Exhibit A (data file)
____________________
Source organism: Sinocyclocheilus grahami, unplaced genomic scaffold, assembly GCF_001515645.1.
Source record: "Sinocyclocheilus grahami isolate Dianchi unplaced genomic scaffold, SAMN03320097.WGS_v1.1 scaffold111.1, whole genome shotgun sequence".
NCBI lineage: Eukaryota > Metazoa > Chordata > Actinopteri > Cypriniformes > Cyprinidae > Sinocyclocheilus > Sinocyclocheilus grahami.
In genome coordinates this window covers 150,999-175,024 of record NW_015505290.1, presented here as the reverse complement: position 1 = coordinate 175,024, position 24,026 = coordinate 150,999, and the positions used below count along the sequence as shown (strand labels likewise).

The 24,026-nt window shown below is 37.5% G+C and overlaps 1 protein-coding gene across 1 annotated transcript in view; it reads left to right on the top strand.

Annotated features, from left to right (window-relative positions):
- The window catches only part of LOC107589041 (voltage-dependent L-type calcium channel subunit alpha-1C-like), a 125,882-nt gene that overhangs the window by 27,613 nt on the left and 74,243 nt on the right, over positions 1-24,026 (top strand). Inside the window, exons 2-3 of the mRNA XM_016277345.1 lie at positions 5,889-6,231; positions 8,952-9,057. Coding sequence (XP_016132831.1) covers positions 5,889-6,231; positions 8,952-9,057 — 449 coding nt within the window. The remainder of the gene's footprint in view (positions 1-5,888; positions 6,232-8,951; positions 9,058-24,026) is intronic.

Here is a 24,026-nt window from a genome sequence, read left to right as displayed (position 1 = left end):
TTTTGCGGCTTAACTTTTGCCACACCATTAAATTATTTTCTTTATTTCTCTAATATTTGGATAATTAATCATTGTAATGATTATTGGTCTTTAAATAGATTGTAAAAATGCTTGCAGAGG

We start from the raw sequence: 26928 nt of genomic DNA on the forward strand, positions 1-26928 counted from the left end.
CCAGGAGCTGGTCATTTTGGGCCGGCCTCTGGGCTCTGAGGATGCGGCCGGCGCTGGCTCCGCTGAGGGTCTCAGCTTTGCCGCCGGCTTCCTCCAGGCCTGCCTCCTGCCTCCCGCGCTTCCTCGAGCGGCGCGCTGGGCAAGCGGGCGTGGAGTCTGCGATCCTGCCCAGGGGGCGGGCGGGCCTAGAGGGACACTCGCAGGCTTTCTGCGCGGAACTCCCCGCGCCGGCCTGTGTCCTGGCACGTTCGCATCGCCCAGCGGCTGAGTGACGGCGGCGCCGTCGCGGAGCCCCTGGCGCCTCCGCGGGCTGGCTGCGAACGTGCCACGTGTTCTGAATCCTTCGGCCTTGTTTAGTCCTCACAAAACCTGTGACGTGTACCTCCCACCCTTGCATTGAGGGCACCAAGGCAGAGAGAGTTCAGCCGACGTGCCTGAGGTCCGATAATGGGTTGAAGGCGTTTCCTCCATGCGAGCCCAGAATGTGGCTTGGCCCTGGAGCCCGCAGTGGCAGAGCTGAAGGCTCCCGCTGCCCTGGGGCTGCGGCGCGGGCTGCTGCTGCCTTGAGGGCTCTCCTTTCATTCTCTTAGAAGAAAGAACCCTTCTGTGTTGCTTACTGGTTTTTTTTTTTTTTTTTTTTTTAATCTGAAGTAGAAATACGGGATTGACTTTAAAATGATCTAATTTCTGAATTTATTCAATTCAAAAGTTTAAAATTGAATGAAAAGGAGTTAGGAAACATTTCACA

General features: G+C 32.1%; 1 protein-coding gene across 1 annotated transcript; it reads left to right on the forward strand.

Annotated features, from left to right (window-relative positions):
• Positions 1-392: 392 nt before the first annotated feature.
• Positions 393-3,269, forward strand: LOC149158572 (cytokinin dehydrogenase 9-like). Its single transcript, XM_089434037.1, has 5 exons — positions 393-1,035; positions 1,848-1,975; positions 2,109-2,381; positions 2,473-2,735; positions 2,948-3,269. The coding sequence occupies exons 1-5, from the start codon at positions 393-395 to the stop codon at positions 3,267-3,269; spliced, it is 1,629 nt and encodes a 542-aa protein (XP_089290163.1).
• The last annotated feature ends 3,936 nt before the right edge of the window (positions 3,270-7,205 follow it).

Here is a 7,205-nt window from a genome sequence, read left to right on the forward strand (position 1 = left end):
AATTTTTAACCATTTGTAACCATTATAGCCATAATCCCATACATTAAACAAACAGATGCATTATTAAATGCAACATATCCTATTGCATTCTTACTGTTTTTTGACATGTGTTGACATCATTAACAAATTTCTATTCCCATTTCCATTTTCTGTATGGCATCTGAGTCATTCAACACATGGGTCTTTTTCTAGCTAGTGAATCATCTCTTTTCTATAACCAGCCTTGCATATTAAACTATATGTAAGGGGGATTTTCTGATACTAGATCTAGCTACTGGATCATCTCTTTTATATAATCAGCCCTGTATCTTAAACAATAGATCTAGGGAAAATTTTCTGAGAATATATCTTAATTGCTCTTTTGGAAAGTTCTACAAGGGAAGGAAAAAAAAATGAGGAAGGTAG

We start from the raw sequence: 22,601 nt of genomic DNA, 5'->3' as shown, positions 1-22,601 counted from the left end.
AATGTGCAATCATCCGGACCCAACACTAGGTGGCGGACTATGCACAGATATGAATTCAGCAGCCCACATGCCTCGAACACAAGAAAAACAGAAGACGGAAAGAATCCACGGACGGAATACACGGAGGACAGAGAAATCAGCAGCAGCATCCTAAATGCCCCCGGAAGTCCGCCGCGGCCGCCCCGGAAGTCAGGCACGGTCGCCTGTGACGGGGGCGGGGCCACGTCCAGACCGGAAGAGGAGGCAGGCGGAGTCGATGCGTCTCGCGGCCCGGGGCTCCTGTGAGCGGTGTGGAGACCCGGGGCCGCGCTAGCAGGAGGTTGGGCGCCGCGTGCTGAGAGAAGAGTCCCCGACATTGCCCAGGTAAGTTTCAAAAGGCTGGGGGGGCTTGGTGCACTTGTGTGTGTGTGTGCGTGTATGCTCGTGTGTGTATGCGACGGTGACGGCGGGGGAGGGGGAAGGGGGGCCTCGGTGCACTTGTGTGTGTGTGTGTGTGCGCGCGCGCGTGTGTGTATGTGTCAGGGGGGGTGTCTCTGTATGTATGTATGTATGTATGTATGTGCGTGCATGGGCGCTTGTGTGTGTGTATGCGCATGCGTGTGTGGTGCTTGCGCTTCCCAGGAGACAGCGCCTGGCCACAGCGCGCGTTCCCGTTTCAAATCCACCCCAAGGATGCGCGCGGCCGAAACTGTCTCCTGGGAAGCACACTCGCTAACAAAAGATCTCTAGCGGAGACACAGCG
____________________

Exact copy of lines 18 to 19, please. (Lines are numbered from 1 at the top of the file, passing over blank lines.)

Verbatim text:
AATTTTTAACCATTTGTAACCATTATAGCCATAATCCCATACATTAAACAAACAGATGCATTATTAAATGCAACATATCCTATTGCATTCTTACTGTTTTTTGACATGTGTTGACATCATTAACAAATTTCTATTCCCATTTCCATTTTCTGTATGGCATCTGAGTCATTCAACACATGGGTCTTTTTCTAGCTAGTGAATCATCTCTTTTCTATAACCAGCCTTGCATATTAAACTATATGTAAGGGGGATTTTCTGATACTAGATCTAGCTACTGGATCATCTCTTTTATATAATCAGCCCTGTATCTTAAACAATAGATCTAGGGAAAATTTTCTGAGAATATATCTTAATTGCTCTTTTGGAAAGTTCTACAAGGGAAGGAAAAAAAAATGAGGAAGGTAG

We start from the raw sequence: 22,601 nt of genomic DNA, 5'->3' as shown, positions 1-22,601 counted from the left end.